Oak flooring: what to know beforehand

When it comes to interior decor, oak flooring is one of the most desirable traits that homeowners vie for. It’s held in extremely high regard and typically results in a soaring market value. So, let us delve into it and see what all the fuss is about.

Why Oak?

The term Oak flooring has become popular since Oak is the King of hardwoods, and generally considered to be one of the only worthy options by most homeowners for a wooden floor, regardless of whether it’s solid timber or an engineered product. Those that cannot afford wood flooring might simply opt for tiled chips or a terrazzo rather than throwing money on a cheaper form of wood.

Two types of Oak are employed for this purpose: White Oak and Red Oak.

White Oak is lighter in color and weighs marginally more. Both types have an incredible tendency to shrink which is why they must be properly seasoned beforehand.

However, Oak is not the only hardwood which homeowners can use. Maple, Walnut and Ash are also pretty popular, each having their own unique color. A lot of people prefer Walnut over Oak because of its darker color which makes it ideal for a darker finish. The reason being that most people prefer the wood to exhibit its natural color rather than altering it to fit their taste.

The assigned grade of the wood product is helpful in determining the quality of the wood. The higher the grade, the better the quality although that does not necessarily mean that it’s better for your particular needs.

Engineered flooring

What is the purpose of engineered flooring, you might ask? The reason is that wood is prone to natural changes. As the weather changes and the climate takes its toll, wood can either expand or contract. This often creates problems, whereas engineered wood planks, on the other hand, are bonded to other layers underneath the top most hardwood layer which prevent any undesirable movement.

This also allows engineered flooring to be bonded directly to concrete unlike solid wood which needs a plywood foundation beneath it.

Personal touch

If you’re the kind of person that likes to tinker with items according to your own unique tastes, obsessing over getting it “just right” then you should order raw planks that can be finished on site. This allows you to customize the flooring according to your will with regards to the sheen and sanding the topcoat.

A lot also depends on the skills of the flooring contractor you have hired and how coordinated they are with your mental picture and vision. That requires quite a bit of faith in another human being so be sure you want to take that risk.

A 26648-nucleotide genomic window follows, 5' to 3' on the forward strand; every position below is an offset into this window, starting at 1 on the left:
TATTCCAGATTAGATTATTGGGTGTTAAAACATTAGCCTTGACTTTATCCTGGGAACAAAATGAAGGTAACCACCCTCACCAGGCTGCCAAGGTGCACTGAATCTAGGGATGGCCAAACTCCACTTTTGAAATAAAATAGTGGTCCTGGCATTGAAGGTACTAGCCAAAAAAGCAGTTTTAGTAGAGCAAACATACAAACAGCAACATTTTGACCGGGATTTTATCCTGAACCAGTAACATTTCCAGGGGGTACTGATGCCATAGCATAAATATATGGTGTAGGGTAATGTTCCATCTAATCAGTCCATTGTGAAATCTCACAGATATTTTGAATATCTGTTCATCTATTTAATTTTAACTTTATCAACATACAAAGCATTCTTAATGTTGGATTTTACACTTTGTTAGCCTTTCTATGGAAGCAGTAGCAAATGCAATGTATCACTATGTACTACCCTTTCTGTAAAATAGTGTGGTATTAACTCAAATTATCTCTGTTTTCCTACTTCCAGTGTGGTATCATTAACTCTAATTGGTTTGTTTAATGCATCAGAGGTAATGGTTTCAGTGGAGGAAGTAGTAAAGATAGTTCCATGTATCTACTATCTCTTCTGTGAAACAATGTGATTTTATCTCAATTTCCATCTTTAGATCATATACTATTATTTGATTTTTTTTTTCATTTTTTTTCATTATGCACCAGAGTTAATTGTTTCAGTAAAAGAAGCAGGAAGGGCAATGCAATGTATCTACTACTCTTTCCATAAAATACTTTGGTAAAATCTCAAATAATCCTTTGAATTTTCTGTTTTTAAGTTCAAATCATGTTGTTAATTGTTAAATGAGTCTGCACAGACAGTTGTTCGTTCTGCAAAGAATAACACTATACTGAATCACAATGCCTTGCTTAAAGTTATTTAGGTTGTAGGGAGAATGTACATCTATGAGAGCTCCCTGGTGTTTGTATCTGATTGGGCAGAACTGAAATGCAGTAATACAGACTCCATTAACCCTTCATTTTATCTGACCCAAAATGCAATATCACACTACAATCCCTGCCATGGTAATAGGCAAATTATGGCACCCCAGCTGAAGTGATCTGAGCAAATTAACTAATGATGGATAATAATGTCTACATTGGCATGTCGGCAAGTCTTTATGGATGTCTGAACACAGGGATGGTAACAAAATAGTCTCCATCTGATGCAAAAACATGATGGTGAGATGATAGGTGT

Though On-site finishing has the added advantage of giving your floor a more seamless, uniform look without any beveled edges because of the collective sanding at the end.

If you prefer quick and easy installation, then order prefinished planks that can be put into place without much ado. There isn’t too much hassle with these because the sealant has already been applied and you have a complete product already at hand. This also allows you to color coordinate the rest of your house accordingly, even before the flooring task is underway.

Plank size

Hardwood flooring planks are available in certain widths. Traditionally they used to come in strips of two inches but now the range has increased all the way up to seven inches per strip. The wider the strips, the fewer you have to use to line your home interior. However, wider strips are much more expensive as compared to thinner ones because of the lack of seams.

Finish product

For a finish product, you can either select oil (which has been used in flooring for nearly a millennium) or polyurethane (a more recent development). Most old school folks opt for oil who prefer the softer, more natural feel. It also requires more maintenance but the good thing about it is that it is fairly easy to freshen up a spot if it gets damage without having to uproot a whole section or an entire plank.

Polyurethane is more worth the price of your buck if you’re thinking critically: greater resilience to damage and more resistant to stains, which makes it a desirable option for a large family with many kids. This is more a long-term deal, that hardly ever requires maintenance. However, if some part does happen to get spoiled then the refurbish process is quite taxing.


Our advice is to let a professional handle your flooring task. There is no rocket science to it but it does require a bit of finesse from steady hands. And since hardwood flooring doesn’t come cheap, you don’t want to risk a mishap (to the floor or your hands).

Solid hardwood is a little easier to install because it can be simply nailed down against a plywood base. Make sure that the subfloor is clean and flat, but most importantly ensure that the doors can still open with ease as the extra layer can raise the level of the ground significantly.

Engineered flooring is slightly more challenging to install; the most common method is to glue it against the concrete but that is often problematic for people who don’t do this for a living.

The Tongue-and-Groove installation system is one of the most common. It features groove on one side and end of the plank and a tongue on the other. The tongues and grooves of adjacent planks align and fit into each other, disappearing out of sight once joined. This can be done either by glue-down, nail-down or floating techniques.


In many cases you may walk upon a floor at a friend’s house that may seem like hardwood at a glance but actually isn’t. A lot of people use Vinyl flooring which is technically plastic that is made to resemble wood.

Some people use Laminate flooring as well, beautifully disguised as engineered flooring. These are cheaper options so you might want to look into them.

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